Peter Jackson became a superstar with the Lord of the Rings trilogy, but he built a devoted cult following thanks to his first four movies: Bad Taste, Meet the Feebles, Braindead (aka Dead Alive), and Heavenly Creatures. However, none of these movies have ever been released on Blu-ray or HD, and it makes sense when you consider the low-budget cost of Bad Taste, Meet the Feebles, and Braindead (Heavenly Creatures is more of an indie arthouse film and it’s always looked pretty good by comparison despite only carrying a $5 million budget). But now that Jackson has finished restoring World War I documentary footage for his new film They Shall Not Grow Old, he’s turning his attention to his back catalogue.
Speaking to THR, Jackson reveals that he plans to take these old 16mm movies and give them the full restoration treatment. “I’ve decided to go back and do this to my old films — the first four I made, which I own but never rereleased,” Jackson tells THR. “I’ve done some tests on Braindead [his third film, from 1992, also known as Dead Alive and now widely regarded as a classic of the zombie genre], where we took the 16mm negative and put it through our World War I restoration pipeline — and shit, it looks fantastic!”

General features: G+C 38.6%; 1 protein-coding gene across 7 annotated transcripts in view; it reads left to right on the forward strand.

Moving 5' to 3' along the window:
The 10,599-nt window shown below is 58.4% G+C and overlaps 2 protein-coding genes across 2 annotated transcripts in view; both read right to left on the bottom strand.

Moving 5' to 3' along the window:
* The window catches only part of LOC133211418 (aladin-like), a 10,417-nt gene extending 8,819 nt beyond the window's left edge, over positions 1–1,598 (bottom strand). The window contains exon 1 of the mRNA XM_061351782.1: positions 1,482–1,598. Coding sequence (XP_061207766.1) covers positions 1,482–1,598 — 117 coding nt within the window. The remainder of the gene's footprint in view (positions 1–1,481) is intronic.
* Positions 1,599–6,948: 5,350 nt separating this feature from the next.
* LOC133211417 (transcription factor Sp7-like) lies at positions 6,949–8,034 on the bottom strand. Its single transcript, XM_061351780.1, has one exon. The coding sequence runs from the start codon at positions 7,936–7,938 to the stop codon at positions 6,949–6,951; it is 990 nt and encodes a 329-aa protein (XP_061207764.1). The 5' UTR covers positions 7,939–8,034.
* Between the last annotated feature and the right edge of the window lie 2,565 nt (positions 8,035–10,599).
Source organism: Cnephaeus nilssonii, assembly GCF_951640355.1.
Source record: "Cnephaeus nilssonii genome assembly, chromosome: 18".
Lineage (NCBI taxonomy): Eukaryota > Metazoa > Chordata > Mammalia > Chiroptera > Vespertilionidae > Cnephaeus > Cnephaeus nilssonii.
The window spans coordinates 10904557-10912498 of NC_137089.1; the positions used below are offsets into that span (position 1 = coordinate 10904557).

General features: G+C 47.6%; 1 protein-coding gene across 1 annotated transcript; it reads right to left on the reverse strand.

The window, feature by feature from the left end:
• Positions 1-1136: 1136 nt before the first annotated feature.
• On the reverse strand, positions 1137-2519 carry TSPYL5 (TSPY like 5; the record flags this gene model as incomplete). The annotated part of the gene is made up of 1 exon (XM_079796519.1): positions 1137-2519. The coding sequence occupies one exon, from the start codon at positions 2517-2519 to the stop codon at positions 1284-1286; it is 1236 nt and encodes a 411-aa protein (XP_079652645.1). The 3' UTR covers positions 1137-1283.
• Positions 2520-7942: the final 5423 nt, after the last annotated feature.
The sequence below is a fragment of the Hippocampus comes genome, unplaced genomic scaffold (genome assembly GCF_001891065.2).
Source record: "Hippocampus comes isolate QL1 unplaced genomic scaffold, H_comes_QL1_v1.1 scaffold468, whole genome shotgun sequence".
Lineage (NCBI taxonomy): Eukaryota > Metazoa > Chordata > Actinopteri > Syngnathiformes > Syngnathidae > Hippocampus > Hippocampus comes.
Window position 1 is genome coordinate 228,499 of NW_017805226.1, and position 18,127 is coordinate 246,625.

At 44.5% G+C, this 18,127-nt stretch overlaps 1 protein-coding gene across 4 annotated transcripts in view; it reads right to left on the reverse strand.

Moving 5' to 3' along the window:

Jackson plans to not only upgrade the visuals, but also provide new audio mixes. “The mixes on those films were pretty much all stereo in those days, so we’re going to get the old soundtracks out and do a 5.1 mix,” he says. Furthermore, Jackson says that he plans to give his planned box set a wealth of special features:
“I’ve always had video diaries being shot,” he explains. “So I’ve got about an hour or two of us shooting Bad Taste, seven or eight hours of us shooting The Feebles, 50 to 60 hours of us filming Braindead, and at least 70 hours of us doing Heavenly Creatures.”
“And it’s not just people talking to camera,” he adds. “It’s actually a guy on the set filming us making the film. So there’s some pretty interesting stuff there and none of it has ever been out.”
Jackson and his team plan to comb through the footage, restore it as necessary and assemble a documentary to go with the box set.
On the one hand, this sounds like a great way to get people to dive into Jackson’s early catalogue of movies, and it’s a smart move that other directors should make. Rather than try to bury their past, directors should accept that they need to find new ways to get their old work to audiences. My only concern in the case of Jackson is part of the appeal of those movies was their lo-rent nature. If you clean them up, how does that affect the twisted, gory nature of movies like Braindead and Bad Taste? Does it deprive them of an aesthetic that may have been a result of a low budget but ultimately enriches the feature? We’ll find out whenever this box set is released.